Travel Diary: WAZA in Japan

WORDS AND IMAGES Botha and Hilda Kruger


Any visitor to Japan will experience omotenashi – a selfless and aware form of hospitality that the country is famous for. Japan is also renowned for its efficient passenger rail system, so this time around, we decided to do something different and explore the country by car.

Over 18 days in April, we completed a 4 500 km road trip from Fukuoka to Tokyo and back. It was during chirihajime, when the cherry blossom trees start to shed their flowers. The swirling sakura, having once again displayed their fleeting beauty, provided a poignant backdrop to our trip. What remained unwavering was the omotenashi we experienced in the smallest nooks and crannies of Japan, even when shop owners did not expect two Capetonians to arrive at their doorstep by car.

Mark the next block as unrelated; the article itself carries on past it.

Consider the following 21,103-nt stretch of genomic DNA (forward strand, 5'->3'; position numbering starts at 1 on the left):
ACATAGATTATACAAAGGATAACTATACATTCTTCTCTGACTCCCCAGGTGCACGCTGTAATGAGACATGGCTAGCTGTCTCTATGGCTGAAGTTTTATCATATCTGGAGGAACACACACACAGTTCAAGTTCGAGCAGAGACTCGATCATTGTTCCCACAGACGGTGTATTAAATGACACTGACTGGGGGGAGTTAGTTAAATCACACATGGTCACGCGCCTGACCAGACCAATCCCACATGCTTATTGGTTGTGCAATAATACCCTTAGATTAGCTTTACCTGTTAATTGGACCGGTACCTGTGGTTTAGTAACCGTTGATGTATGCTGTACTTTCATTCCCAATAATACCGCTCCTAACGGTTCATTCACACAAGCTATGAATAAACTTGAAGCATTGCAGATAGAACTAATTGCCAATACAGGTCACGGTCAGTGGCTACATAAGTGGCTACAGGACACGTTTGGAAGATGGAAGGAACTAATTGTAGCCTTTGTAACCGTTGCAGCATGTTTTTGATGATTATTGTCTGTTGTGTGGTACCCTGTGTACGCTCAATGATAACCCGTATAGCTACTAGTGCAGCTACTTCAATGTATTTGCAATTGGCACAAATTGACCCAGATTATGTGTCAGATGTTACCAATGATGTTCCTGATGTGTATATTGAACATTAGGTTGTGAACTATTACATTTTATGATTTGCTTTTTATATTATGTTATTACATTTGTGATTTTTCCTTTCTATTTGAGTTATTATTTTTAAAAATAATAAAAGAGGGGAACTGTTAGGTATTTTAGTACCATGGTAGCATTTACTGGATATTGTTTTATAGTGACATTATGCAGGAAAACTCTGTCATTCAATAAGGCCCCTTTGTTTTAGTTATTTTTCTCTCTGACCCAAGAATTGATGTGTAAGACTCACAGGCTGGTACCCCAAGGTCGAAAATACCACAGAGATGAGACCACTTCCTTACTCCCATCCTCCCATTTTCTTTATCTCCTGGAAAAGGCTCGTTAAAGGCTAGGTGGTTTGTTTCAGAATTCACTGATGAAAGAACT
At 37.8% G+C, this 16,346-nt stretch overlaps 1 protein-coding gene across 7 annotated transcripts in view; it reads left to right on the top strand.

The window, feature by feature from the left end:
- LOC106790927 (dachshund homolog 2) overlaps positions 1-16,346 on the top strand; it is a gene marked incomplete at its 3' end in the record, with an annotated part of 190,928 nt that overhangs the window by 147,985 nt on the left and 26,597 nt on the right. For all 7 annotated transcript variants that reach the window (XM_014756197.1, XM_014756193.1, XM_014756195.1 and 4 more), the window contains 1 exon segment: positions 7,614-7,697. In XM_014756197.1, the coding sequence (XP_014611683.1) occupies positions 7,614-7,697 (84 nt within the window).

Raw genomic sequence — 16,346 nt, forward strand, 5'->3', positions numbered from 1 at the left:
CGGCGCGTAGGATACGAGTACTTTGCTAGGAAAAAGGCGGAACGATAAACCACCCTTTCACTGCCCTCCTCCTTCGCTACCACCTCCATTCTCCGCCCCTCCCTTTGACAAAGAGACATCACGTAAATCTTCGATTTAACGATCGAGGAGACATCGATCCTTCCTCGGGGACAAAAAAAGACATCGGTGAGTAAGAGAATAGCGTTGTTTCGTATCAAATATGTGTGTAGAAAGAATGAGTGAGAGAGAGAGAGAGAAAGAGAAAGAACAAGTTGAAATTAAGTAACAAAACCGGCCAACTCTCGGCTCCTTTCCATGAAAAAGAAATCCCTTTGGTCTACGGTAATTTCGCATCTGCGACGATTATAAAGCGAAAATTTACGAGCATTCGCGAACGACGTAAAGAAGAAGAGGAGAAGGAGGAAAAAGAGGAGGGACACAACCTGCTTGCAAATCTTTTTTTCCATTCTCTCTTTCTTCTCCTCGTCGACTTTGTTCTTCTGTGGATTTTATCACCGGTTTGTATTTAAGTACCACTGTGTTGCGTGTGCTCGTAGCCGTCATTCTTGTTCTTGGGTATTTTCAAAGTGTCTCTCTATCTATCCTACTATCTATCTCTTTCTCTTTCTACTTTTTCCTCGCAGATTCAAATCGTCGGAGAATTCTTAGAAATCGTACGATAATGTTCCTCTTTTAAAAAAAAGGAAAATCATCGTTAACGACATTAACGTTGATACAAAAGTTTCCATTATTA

WAZA with 5th generation blacksmith, Shunsuke Manaka

A self-drive tour gave us the freedom to visit small factories, galleries, ateliers and coffee shops, hidden from the major tourist routes. It gave us a sense of rural life in Japan, and reminded us why we love the quality of the products we source, and the care taken with making and displaying them. We stayed in a combination of minshuku (guest houses where the host prepares meals) and minpaku (self-catering apartments and houses). Everywhere we went, the hosts, artisans, makers and craftsmen we met were generous with their time and courteous to their visitors.

Browse the gallery above to get an inside look into Botha and Hilda Kruger’s trip through Japan. The couple run WAZA, a local online store specialising in quality Japanese goods, which we originally featured here